The original Sanskrit text of the Panchatantra was probably written about 200 B C by the great scholar, Vishnu Sharma. But some of the tales must have been in circulation much earlier. In course of time, travelers took these tales with them to Persia and Arabia and finally, through Greece, they reached Europe. So far the Panchatantra has been translated into 50 or more languages of the world.

The study of the theories of philosophy, psychology and statecraft became engrossing when Vishnu Sharma drove the moral home through the mouths of talking animals and their escapades.


With the death of Harsha, King of Kanauj, about 647 A.D. his great empire in North India Collapsed. It rapidly disintegrated into several petty kingdoms. This political division weakened the unity of the country and led to several violent disputes between the chieftains of these new kingdoms.

Prithviraj Chauhan was a famous king and warrior. He was noted for his valor and chivalry. Despite his defeat and death, his name has been immortalized and he has become the hero of many legends. The story of Prithviraj Chauhan as told in the following pages is based on these legends.


Rani Lakshmibai of Jhansi is among those national heroines whose name conjures up visions of tremendous bravery and dauntless courage against overwhelming odds. She was not aggressive by nature and it that she took up arms. She was also extremely shrewd and possessed all the qualities of a good leader. The unforgettable memory of Rani Lakshmibai of Jhansi however remained – the memory of a person of unbreakable pride and utter fearlessness.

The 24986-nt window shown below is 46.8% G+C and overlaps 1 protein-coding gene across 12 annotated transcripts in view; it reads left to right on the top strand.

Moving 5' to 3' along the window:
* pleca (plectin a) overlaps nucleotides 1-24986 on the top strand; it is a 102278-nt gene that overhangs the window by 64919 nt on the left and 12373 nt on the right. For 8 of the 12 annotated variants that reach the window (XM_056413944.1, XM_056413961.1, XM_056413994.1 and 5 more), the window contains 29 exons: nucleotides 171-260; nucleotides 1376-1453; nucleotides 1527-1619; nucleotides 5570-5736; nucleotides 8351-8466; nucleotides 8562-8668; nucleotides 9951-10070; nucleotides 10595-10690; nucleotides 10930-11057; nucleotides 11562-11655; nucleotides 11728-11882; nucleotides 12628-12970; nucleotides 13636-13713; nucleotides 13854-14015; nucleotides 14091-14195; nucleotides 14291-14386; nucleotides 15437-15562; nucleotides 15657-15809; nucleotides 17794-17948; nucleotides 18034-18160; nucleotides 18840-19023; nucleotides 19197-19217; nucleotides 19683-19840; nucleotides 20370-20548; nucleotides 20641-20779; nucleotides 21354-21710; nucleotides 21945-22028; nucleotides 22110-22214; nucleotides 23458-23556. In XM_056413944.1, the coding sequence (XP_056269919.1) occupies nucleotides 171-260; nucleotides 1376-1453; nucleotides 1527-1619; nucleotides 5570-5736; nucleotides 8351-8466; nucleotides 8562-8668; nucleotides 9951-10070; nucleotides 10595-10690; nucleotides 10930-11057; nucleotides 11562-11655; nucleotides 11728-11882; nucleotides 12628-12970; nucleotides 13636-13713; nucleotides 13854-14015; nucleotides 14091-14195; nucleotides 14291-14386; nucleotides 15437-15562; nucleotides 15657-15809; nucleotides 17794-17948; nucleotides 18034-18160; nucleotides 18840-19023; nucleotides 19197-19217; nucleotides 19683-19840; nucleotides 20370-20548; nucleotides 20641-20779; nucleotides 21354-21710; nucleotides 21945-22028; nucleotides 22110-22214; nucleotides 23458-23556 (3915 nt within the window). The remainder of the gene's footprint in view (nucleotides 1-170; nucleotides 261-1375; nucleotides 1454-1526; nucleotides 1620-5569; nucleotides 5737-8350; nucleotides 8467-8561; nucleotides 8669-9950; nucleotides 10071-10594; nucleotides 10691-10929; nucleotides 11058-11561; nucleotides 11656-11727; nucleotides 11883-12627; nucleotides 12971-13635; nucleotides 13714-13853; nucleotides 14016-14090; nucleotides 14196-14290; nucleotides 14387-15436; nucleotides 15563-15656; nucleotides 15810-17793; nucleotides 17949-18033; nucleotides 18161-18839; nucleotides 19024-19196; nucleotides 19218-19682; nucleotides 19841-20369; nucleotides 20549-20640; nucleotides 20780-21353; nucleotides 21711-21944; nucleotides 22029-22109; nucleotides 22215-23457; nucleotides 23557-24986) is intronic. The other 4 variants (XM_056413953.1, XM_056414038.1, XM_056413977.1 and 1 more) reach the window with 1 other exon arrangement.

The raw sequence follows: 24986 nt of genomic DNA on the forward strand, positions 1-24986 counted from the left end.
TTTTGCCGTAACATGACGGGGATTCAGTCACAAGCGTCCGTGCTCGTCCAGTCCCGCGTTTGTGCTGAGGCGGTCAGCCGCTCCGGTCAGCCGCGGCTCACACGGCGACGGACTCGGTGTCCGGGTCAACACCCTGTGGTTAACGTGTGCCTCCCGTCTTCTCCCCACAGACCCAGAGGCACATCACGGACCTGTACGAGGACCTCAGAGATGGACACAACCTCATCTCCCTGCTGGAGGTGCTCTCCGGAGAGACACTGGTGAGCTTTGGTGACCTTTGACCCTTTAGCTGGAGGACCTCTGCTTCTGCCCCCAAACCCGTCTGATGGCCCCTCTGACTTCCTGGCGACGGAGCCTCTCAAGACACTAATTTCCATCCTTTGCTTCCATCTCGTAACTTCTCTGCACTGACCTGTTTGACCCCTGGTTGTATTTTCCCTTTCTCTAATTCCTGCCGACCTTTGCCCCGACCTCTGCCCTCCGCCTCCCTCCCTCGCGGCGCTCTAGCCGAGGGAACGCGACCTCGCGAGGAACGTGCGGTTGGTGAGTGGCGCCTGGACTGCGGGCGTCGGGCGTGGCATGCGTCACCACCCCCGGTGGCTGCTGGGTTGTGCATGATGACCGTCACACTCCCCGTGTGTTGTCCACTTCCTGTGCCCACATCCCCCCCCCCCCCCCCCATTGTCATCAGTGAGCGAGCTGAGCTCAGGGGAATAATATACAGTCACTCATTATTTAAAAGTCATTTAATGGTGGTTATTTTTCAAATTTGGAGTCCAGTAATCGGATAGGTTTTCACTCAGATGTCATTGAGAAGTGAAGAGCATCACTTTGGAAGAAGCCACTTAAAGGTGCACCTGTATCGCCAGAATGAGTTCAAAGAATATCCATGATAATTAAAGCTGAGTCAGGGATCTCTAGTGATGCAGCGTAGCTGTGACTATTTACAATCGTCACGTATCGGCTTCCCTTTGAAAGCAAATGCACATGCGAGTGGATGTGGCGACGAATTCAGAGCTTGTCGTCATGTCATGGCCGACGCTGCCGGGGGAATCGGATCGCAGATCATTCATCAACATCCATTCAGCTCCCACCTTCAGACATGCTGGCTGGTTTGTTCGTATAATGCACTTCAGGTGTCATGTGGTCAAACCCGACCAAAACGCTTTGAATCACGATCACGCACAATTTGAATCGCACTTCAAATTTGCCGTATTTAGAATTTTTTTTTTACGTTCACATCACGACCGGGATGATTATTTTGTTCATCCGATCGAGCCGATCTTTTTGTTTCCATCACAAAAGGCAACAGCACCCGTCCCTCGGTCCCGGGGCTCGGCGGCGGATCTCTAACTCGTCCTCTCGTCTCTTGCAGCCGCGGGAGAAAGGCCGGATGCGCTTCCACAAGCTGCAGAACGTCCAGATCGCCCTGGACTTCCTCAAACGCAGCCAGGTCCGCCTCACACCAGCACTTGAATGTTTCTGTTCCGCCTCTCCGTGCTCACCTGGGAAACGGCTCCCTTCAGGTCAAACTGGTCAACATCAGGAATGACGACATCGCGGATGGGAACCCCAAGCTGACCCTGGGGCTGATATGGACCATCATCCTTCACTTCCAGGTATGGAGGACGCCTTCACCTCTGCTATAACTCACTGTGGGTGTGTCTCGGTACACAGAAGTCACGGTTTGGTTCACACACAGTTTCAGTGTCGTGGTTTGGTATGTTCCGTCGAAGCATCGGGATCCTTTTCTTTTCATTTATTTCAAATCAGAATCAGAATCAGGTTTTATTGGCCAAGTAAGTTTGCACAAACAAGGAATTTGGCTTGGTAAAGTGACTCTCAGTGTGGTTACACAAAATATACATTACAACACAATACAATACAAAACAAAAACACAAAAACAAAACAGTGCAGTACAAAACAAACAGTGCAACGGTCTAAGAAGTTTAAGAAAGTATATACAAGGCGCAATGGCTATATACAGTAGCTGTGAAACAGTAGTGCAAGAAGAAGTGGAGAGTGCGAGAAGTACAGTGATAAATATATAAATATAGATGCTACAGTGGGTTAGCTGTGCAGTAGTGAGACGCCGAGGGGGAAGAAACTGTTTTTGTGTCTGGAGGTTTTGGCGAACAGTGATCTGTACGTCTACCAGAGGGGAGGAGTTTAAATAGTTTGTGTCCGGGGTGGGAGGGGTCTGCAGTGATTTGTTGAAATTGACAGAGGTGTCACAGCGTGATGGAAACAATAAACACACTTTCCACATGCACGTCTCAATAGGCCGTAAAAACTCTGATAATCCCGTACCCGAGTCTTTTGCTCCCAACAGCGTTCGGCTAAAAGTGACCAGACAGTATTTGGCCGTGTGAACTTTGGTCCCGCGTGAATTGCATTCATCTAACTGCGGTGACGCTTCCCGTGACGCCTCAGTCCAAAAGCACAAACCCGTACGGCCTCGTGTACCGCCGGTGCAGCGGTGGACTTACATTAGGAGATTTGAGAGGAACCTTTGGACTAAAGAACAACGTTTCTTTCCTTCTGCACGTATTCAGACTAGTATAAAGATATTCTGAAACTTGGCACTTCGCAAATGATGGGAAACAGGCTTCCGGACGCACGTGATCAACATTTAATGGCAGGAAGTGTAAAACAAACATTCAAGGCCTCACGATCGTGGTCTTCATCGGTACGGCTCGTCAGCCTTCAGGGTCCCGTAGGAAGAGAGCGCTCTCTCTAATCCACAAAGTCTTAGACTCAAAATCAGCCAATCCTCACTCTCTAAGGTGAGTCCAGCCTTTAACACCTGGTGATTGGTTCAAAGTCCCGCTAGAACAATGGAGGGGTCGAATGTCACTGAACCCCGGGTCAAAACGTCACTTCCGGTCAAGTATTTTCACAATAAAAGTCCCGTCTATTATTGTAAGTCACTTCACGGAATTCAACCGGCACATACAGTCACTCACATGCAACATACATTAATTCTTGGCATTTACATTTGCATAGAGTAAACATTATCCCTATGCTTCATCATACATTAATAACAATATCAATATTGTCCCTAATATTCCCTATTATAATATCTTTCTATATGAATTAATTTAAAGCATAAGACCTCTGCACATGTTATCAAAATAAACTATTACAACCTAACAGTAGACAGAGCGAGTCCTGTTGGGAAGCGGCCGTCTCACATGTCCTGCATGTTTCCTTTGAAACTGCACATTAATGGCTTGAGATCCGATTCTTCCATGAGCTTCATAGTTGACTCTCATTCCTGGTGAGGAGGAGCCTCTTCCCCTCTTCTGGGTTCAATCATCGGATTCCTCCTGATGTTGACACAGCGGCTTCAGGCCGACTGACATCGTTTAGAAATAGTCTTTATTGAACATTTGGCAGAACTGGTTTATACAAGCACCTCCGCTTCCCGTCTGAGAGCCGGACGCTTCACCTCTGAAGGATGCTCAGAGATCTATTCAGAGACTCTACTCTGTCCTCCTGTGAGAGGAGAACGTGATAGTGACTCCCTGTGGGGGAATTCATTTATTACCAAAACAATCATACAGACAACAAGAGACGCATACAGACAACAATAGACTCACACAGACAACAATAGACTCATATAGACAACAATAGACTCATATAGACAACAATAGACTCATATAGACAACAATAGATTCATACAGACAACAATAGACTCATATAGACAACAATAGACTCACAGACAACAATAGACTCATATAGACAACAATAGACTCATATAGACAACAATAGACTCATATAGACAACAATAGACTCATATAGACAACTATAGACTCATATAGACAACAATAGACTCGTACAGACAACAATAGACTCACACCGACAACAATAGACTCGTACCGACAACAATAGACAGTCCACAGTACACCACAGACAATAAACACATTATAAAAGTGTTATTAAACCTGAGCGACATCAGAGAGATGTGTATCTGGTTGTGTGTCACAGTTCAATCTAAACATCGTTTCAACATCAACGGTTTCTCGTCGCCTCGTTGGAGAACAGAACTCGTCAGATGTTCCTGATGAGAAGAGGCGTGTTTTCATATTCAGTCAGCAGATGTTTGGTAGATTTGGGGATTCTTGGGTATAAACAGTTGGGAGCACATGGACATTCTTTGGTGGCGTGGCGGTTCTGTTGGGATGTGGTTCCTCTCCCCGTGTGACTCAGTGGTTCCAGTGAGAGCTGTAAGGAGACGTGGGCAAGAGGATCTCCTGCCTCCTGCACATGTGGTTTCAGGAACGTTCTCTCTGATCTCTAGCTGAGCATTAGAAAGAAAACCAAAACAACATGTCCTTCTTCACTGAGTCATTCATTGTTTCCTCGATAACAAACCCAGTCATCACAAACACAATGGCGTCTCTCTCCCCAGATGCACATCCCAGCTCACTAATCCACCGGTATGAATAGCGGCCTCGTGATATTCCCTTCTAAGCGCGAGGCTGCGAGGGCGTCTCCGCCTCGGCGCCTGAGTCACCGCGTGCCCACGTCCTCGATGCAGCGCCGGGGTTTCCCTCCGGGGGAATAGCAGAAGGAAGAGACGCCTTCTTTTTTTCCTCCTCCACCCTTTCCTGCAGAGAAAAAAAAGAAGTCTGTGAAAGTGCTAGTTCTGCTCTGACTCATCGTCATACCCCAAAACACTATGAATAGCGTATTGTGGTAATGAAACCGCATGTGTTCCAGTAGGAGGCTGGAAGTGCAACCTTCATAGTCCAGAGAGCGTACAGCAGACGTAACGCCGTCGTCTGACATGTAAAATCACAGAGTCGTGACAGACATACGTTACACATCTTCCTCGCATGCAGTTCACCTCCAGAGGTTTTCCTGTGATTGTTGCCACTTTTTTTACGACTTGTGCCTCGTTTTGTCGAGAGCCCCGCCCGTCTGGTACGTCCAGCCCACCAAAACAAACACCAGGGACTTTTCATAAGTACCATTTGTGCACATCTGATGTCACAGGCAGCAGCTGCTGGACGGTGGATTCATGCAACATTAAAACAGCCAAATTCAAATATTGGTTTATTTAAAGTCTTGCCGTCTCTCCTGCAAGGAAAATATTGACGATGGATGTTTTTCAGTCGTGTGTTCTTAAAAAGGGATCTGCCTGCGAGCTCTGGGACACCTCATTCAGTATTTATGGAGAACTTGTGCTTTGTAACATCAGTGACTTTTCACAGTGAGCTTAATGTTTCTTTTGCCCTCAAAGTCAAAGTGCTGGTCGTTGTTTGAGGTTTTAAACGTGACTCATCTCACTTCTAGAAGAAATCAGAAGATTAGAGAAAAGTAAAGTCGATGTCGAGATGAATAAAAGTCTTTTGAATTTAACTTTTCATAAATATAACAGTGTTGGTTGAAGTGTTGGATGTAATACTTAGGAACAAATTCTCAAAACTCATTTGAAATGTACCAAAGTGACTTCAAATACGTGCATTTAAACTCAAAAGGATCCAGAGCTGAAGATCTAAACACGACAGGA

The bards of Central India still sing of the valor and virtues of the Rani, who held her own against not only her Bundela enemies but also the mighty British.


The story of Shakuntala originally appeared in the first book of the Mahabharata where the lineage of the chief characters is detailed. It was later adapted with minor changes into a play by Kalidasa, the great Sanskrit poet and dramatist.

Shakuntala was the daughter of sage Vishwamitra and Menaka, a celestial maiden. When Shakuntala was born she was abandoned by Menaka. Sage Kanva found her and made her his foster daughter. One day King Dushyanta hunting in the forest met and wed her and returned to his palace promising to send for her. Later when Shakuntala goes to his court he denies her. But in the end the truth of her claims is proved and the couple are united forever. And it is claimed that it was their son, Bharat, a direct ancestor of the Pandava and Kaurava princes, who gave our country its name-BHARAT.


During the seventeenth century, the Mughals reigned supreme over Northern and Central India. In the Deccan endless battles went on between other kings like Adil Shah of Bijapur and chiefs like the Nawab of Janjira. The common man suffered at the hands of the officers as well as the marauding Khans and Sardars. Even the zeal of such fighting races as the Rajputs had been suppressed by centuries of slavery under Mughal rule. Many of them had become mere puppets, holding posts of honor under their royal masters.

At such a period was Shivaji born. He was the son of an incredibly brave father and a wise and loving mother. These two and a teacher named Dadoji were the molding influences on Shivaji’s character. The boy showed an uncommon understanding of the happenings around him. The wicked deeds of the ruling class made him angry and restless. The flame of freedom burnt in the little boy’s heart. He collected around him a band of devoted followers and as they grew up they swore to throw off the yoke of alien rule. How Shivaji carried out his ambitious plans with success, is told in pictures in the following pages.


Valmiki's Ramayana is believed to be the first poetic work written in Sanskrit; it is therefore referred to as the Adikavya.

It is said that Brahma assured Valmiki that as long as the mountains stand and the rivers flow, so long shall the Ramayana be read by men.